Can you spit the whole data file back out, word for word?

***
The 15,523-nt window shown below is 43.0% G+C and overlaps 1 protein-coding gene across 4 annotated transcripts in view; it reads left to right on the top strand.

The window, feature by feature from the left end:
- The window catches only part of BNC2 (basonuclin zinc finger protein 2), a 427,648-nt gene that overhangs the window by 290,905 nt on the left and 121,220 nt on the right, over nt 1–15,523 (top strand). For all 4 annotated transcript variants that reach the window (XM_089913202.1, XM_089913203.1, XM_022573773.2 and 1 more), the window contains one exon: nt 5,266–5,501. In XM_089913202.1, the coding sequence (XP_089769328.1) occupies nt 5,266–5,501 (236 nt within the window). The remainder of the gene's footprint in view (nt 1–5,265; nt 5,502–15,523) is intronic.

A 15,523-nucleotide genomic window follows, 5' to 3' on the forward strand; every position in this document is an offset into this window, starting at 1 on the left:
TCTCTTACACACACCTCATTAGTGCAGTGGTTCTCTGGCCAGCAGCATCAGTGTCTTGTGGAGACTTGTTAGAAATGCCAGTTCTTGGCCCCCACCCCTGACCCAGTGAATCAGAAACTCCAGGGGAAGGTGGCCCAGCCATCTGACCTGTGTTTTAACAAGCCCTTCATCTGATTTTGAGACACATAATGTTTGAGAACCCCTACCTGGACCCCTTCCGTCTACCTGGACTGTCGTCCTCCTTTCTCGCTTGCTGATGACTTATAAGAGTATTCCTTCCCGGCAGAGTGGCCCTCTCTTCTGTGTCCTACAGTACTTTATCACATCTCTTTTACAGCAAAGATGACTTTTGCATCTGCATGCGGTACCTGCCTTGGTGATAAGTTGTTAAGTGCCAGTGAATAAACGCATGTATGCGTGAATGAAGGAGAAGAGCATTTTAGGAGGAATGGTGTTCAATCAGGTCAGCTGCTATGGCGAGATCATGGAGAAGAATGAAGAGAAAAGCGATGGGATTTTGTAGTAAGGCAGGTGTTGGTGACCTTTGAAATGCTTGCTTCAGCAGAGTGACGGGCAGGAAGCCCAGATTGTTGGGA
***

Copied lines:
The 15,523-nt window shown below is 43.0% G+C and overlaps 1 protein-coding gene across 4 annotated transcripts in view; it reads left to right on the top strand.

The window, feature by feature from the left end:
- The window catches only part of BNC2 (basonuclin zinc finger protein 2), a 427,648-nt gene that overhangs the window by 290,905 nt on the left and 121,220 nt on the right, over nt 1–15,523 (top strand). For all 4 annotated transcript variants that reach the window (XM_089913202.1, XM_089913203.1, XM_022573773.2 and 1 more), the window contains one exon: nt 5,266–5,501. In XM_089913202.1, the coding sequence (XP_089769328.1) occupies nt 5,266–5,501 (236 nt within the window). The remainder of the gene's footprint in view (nt 1–5,265; nt 5,502–15,523) is intronic.

A 15,523-nucleotide genomic window follows, 5' to 3' on the forward strand; every position in this document is an offset into this window, starting at 1 on the left:
TCTCTTACACACACCTCATTAGTGCAGTGGTTCTCTGGCCAGCAGCATCAGTGTCTTGTGGAGACTTGTTAGAAATGCCAGTTCTTGGCCCCCACCCCTGACCCAGTGAATCAGAAACTCCAGGGGAAGGTGGCCCAGCCATCTGACCTGTGTTTTAACAAGCCCTTCATCTGATTTTGAGACACATAATGTTTGAGAACCCCTACCTGGACCCCTTCCGTCTACCTGGACTGTCGTCCTCCTTTCTCGCTTGCTGATGACTTATAAGAGTATTCCTTCCCGGCAGAGTGGCCCTCTCTTCTGTGTCCTACAGTACTTTATCACATCTCTTTTACAGCAAAGATGACTTTTGCATCTGCATGCGGTACCTGCCTTGGTGATAAGTTGTTAAGTGCCAGTGAATAAACGCATGTATGCGTGAATGAAGGAGAAGAGCATTTTAGGAGGAATGGTGTTCAATCAGGTCAGCTGCTATGGCGAGATCATGGAGAAGAATGAAGAGAAAAGCGATGGGATTTTGTAGTAAGGCAGGTGTTGGTGACCTTTGAAATGCTTGCTTCAGCAGAGTGACGGGCAGGAAGCCCAGATTGTTGGGA